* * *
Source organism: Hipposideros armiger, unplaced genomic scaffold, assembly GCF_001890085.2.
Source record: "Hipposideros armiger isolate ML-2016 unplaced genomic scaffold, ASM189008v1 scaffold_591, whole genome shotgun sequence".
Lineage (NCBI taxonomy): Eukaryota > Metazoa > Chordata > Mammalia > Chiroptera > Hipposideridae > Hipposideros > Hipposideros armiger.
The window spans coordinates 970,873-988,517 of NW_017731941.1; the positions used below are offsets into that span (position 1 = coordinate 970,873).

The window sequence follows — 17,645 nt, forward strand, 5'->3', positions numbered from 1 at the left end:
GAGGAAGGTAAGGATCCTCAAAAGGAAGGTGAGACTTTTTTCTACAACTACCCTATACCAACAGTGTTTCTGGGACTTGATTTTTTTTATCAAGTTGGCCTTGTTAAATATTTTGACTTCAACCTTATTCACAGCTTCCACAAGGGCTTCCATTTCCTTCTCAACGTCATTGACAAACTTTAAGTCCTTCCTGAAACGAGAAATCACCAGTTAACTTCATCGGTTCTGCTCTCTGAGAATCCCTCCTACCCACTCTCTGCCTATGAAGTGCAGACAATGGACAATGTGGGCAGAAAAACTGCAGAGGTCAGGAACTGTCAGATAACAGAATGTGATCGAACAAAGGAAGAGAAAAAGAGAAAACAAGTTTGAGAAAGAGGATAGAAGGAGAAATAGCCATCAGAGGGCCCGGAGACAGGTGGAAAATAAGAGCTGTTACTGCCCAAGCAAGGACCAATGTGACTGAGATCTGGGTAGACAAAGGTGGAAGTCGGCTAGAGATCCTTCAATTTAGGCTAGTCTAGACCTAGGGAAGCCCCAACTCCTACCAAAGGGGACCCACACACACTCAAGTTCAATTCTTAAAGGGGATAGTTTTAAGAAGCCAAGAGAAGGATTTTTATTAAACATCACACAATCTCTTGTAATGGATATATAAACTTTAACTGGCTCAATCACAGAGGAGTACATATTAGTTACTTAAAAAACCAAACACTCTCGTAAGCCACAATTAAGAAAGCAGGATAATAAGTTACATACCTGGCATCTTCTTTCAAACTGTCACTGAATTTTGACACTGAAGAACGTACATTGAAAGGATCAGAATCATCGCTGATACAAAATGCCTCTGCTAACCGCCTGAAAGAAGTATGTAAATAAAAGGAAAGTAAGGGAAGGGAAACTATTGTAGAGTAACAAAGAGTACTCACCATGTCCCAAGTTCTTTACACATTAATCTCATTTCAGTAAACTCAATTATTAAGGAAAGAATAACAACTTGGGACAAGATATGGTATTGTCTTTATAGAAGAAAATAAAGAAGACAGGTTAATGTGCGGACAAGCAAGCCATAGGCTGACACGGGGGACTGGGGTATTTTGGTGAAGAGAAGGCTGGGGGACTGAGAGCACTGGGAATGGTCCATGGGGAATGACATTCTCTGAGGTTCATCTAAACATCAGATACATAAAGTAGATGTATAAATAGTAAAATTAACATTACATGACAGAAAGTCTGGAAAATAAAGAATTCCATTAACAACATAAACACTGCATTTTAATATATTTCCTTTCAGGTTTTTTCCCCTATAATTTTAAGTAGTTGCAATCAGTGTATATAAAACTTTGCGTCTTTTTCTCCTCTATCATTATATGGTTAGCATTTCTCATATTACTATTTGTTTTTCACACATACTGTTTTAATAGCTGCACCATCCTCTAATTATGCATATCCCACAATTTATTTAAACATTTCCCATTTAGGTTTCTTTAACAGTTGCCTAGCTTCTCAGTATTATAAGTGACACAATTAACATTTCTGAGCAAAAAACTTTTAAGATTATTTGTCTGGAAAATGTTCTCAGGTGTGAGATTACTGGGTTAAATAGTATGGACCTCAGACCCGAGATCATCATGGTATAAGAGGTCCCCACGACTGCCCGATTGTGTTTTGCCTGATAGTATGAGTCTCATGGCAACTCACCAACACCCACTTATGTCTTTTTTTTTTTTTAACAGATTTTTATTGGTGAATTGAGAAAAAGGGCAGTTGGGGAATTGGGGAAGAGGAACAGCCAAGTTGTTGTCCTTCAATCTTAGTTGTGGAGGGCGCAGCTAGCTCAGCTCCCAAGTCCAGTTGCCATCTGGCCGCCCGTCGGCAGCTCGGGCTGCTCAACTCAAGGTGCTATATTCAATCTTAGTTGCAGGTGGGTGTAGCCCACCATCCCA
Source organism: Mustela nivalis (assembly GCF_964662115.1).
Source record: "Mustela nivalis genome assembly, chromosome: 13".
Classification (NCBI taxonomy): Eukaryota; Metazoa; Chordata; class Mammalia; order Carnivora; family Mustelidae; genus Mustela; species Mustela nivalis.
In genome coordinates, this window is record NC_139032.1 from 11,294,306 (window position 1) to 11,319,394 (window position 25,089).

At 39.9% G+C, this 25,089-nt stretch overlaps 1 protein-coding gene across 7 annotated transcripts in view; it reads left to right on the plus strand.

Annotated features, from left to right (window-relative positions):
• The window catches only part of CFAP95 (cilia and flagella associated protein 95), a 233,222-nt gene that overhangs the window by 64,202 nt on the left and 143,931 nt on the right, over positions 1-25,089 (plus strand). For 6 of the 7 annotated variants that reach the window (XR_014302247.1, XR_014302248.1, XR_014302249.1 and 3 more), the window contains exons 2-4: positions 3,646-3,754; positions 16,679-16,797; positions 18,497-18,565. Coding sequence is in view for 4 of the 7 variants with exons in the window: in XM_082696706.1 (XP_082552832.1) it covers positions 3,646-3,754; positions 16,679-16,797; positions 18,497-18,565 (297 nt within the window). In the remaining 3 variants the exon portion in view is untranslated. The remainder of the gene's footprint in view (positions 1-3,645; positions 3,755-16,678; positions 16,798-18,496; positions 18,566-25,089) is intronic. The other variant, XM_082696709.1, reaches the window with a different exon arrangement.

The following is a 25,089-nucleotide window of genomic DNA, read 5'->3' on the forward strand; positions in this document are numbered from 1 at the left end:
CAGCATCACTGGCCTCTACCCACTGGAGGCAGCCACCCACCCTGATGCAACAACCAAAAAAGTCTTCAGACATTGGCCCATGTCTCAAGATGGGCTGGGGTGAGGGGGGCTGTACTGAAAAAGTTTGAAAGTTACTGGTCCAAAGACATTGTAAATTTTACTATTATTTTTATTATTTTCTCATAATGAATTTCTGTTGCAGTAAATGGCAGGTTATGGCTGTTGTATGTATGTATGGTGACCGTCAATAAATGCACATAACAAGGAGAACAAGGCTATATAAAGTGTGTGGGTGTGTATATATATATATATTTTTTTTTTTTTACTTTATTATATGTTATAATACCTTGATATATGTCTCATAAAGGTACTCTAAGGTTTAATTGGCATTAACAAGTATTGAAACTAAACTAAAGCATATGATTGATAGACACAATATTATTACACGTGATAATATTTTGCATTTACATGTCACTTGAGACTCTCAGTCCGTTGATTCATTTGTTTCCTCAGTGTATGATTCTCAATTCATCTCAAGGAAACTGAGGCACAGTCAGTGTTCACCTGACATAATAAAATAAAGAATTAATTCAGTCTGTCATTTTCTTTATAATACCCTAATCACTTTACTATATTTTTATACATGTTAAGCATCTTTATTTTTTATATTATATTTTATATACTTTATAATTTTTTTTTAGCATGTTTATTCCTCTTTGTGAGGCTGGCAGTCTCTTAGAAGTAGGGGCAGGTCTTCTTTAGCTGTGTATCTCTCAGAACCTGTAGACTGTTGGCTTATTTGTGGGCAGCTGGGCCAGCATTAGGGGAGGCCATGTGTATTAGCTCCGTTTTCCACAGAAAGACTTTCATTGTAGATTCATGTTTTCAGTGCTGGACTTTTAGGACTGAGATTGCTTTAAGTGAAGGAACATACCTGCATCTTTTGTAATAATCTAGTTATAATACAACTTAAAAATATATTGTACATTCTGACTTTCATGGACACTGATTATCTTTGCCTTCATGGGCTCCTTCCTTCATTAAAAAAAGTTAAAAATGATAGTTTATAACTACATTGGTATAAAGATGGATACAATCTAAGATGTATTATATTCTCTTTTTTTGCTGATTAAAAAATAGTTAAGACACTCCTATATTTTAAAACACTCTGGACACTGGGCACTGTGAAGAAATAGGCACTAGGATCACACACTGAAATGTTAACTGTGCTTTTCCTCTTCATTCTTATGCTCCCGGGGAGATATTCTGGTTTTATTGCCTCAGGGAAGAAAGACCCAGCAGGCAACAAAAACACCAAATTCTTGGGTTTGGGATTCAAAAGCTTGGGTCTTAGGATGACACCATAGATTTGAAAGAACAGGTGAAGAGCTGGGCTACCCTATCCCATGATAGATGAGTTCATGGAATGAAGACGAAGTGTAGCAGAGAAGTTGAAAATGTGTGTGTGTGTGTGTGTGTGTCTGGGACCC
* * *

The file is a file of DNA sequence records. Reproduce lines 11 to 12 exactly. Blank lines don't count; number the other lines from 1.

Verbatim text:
At 39.9% G+C, this 25,089-nt stretch overlaps 1 protein-coding gene across 7 annotated transcripts in view; it reads left to right on the plus strand.

Annotated features, from left to right (window-relative positions):